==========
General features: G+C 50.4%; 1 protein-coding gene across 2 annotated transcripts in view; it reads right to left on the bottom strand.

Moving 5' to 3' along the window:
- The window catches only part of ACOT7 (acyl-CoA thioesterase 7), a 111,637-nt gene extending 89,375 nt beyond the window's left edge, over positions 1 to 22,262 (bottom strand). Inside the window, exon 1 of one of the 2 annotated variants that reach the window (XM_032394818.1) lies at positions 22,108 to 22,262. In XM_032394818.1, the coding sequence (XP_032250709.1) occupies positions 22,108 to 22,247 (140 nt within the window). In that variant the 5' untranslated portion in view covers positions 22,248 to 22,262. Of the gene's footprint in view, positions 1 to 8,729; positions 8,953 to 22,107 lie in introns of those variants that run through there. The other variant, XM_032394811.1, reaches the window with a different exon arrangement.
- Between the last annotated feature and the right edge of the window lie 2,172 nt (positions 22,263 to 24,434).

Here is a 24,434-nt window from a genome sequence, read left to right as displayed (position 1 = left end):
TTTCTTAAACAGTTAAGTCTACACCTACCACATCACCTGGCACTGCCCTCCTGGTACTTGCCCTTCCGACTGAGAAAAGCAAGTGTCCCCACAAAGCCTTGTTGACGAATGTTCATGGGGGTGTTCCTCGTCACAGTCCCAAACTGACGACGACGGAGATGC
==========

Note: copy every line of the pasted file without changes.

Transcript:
General features: G+C 50.4%; 1 protein-coding gene across 2 annotated transcripts in view; it reads right to left on the bottom strand.

Moving 5' to 3' along the window:
- The window catches only part of ACOT7 (acyl-CoA thioesterase 7), a 111,637-nt gene extending 89,375 nt beyond the window's left edge, over positions 1 to 22,262 (bottom strand). Inside the window, exon 1 of one of the 2 annotated variants that reach the window (XM_032394818.1) lies at positions 22,108 to 22,262. In XM_032394818.1, the coding sequence (XP_032250709.1) occupies positions 22,108 to 22,247 (140 nt within the window). In that variant the 5' untranslated portion in view covers positions 22,248 to 22,262. Of the gene's footprint in view, positions 1 to 8,729; positions 8,953 to 22,107 lie in introns of those variants that run through there. The other variant, XM_032394811.1, reaches the window with a different exon arrangement.
- Between the last annotated feature and the right edge of the window lie 2,172 nt (positions 22,263 to 24,434).

Here is a 24,434-nt window from a genome sequence, read left to right as displayed (position 1 = left end):
TTTCTTAAACAGTTAAGTCTACACCTACCACATCACCTGGCACTGCCCTCCTGGTACTTGCCCTTCCGACTGAGAAAAGCAAGTGTCCCCACAAAGCCTTGTTGACGAATGTTCATGGGGGTGTTCCTCGTCACAGTCCCAAACTGACGACGACGGAGATGC